The Kenya Pipeline Company’s exposure in the Triton oil scandal dropped to Sh5.7 billion after independent investigators hired to unmask the people behind it significantly reduced the amount of products that were irregularly released to the oil marketer before its collapse in December 2008.
Triton’s financiers had initially claimed that they lost 122,200 metric tonnes of oil products in the deal worth Sh7.6 billion based on the then price of Sh60 per litre of petrol, but PricewaterhouseCoopers (PwC) — the audit firm that the government hired to unearth the scam — revised the figure to 96,000 metric tonnes worth Sh5.6 billion.
The new figures, contained in the forensic audit report that PwC presented to the government in April last year, significantly reduces the amount of claim each financier could make against Kenya Pipeline Company (KPC) with possible severe consequences on their books of accounts.
“We have concluded that the overall product liability was 95,900 tonnes,” the investigators say in the report.
That amount is significantly below the 122,200 metric tonnes claim initially lodged against KPC and upon which the total losses incurred was priced at Sh7.6 billion.
PwC investigators say they confirmed Fortis Bank of France’s claim to be 12.6 tonnes of petroleum products and Glencore Energy UK Limited’s 31.752 tonnes.
“Our best estimate of product liability to KCB is 26.3 tonnes, which is slightly higher than the 25.9 tonnes that the bank had initially claimed,” the report says meaning that KCB may have lost more than the Sh2 billion claim it has lodged in court against KPC.
It says KPC’s product liability to ENOC (Emirates National Oil Corporation) was almost half the 44.2 tonnes claim that the firm had initially lodged and dismisses EcoBank’s 1.4 tonnes product claim against KPC as lacking merit as the financier had authorized release of the product to Triton.
“We do not think that EcoBank’s claim has any merit because there is a release for the oil products that were the subject of the undertaking supplied to KPC. Any claim that EcoBank may have would therefore lie with Triton.”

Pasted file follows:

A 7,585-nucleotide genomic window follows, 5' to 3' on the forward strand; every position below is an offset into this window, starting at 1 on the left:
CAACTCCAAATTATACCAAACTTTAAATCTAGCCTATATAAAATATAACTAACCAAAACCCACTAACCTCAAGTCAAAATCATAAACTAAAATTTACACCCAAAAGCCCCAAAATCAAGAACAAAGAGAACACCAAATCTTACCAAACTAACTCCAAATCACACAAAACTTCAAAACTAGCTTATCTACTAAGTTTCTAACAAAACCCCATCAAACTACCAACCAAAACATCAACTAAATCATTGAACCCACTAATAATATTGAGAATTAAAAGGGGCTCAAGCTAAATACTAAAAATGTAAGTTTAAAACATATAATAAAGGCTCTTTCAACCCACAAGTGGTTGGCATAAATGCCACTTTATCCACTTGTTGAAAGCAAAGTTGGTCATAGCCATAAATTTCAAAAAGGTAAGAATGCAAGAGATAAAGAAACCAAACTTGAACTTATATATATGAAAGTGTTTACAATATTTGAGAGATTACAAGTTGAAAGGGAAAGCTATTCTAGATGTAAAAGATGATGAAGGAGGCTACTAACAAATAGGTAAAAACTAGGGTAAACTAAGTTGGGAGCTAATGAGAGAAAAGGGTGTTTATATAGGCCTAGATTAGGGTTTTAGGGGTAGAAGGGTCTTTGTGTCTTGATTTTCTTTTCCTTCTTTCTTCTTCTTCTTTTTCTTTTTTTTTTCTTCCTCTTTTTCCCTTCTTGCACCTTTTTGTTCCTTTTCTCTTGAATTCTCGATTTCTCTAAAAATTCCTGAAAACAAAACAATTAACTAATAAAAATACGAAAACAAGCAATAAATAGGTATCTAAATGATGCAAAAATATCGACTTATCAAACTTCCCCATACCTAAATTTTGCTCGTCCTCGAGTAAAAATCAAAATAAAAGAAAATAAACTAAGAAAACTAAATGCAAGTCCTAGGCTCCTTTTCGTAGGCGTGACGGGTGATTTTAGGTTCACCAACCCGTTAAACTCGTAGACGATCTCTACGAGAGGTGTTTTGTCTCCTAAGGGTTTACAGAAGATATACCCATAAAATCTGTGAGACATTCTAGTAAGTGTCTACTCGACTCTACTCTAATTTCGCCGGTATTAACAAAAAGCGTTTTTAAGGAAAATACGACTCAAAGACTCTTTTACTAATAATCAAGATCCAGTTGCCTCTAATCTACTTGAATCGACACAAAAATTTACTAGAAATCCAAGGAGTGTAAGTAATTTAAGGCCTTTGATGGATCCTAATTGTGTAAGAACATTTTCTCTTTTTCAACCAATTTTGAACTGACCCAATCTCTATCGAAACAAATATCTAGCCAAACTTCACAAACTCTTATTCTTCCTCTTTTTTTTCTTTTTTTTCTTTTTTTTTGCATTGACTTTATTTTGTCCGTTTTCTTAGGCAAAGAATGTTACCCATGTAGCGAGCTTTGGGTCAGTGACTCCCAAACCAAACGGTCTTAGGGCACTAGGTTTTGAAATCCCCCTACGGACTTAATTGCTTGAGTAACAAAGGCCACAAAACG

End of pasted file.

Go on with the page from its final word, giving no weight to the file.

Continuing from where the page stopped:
The products were allegedly lost after KPC acted in breach of the Collateral Financing Agreement (CFA) that is the backbone of the petroleum supply chain and irregularly released products in its custody to Triton.
The agreement requires KPC to issue acknowledgement letters to the financiers confirming that they are holding stocks that they could only release to the marketer upon receipt of an authorisation from the financier.
KPC is, however, accused of having failed in its fiduciary responsibilities by not implementing the Collateral Financing Agreement leading to the loss of products.
PwC says senior KPC employees in the Operations and Finance departments – then headed by Mr Peter Mecha and Caleb Manyaga respectively – played a key role in the fraudulent release of petroleum products to Triton putting the burden of losses incurred on the shoulders of the state corporation.
“The liability of KPC to the financiers in respect of the irregular releases does not derive from the CFA contractual agreements – because the financiers were not parties to it – but from the breach of trust by the schedulers,” the investigators say.
The report – seen by the Business Daily – cites operational lapses at Kenya Pipeline as the major cause of Triton’s ability to draw products that did not belong to it causing distortions that nearly brought down the entire petroleum supply chain.
PwC investigators say KPC played a major role in the scam after its officials admitted to irregular release of an estimated 96,000 tonnes of various fuel products in its custody without the consent of lenders.
“Products for which acknowledgement letters had been sent but for which authorisation by the financiers to release had not been given were released on instructions of Triton contrary to the laid down procedure,” PwC says.
The report faults KPC for allowing outstanding irregular releases to more than treble in a span of two years from 40,000 cubic metres in January 2007 to 130,000 cubic metres in December 2008 – when Triton was placed under receivership.
The forensic audit report names Energy permanent secretary Patrick Nyoike, runaway billionaire businessman Yagnesh Devani and senior Kenya Pipeline Company managers as the main players in the chain of events that led to the sudden collapse of Triton and the near paralysis of Kenya’s petroleum supply system 18 months ago.